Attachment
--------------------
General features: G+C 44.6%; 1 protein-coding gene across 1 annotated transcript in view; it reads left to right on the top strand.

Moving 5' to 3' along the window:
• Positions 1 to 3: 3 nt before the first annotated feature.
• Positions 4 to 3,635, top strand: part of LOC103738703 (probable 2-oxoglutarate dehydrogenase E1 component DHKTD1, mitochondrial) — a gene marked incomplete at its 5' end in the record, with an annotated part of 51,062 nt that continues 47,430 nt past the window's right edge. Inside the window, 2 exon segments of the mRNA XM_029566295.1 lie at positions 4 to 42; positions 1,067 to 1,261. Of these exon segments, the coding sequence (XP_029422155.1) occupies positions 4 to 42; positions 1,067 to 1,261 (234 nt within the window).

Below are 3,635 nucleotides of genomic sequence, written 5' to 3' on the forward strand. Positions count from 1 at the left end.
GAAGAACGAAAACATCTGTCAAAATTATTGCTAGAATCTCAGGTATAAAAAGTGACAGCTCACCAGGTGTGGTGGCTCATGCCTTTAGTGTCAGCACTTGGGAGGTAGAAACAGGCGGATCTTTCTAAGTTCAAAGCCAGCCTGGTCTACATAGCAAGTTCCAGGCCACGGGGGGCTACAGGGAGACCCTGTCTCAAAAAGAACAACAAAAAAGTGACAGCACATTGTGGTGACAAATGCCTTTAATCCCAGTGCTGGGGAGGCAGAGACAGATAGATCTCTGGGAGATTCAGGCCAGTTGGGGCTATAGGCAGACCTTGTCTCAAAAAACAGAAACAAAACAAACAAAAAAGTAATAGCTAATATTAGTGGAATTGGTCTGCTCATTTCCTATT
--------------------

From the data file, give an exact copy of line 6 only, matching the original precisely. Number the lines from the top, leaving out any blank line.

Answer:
GAAGAACGAAAACATCTGTCAAAATTATTGCTAGAATCTCAGGTATAAAAAGTGACAGCTCACCAGGTGTGGTGGCTCATGCCTTTAGTGTCAGCACTTGGGAGGTAGAAACAGGCGGATCTTTCTAAGTTCAAAGCCAGCCTGGTCTACATAGCAAGTTCCAGGCCACGGGGGGCTACAGGGAGACCCTGTCTCAAAAAGAACAACAAAAAAGTGACAGCACATTGTGGTGACAAATGCCTTTAATCCCAGTGCTGGGGAGGCAGAGACAGATAGATCTCTGGGAGATTCAGGCCAGTTGGGGCTATAGGCAGACCTTGTCTCAAAAAACAGAAACAAAACAAACAAAAAAGTAATAGCTAATATTAGTGGAATTGGTCTGCTCATTTCCTATT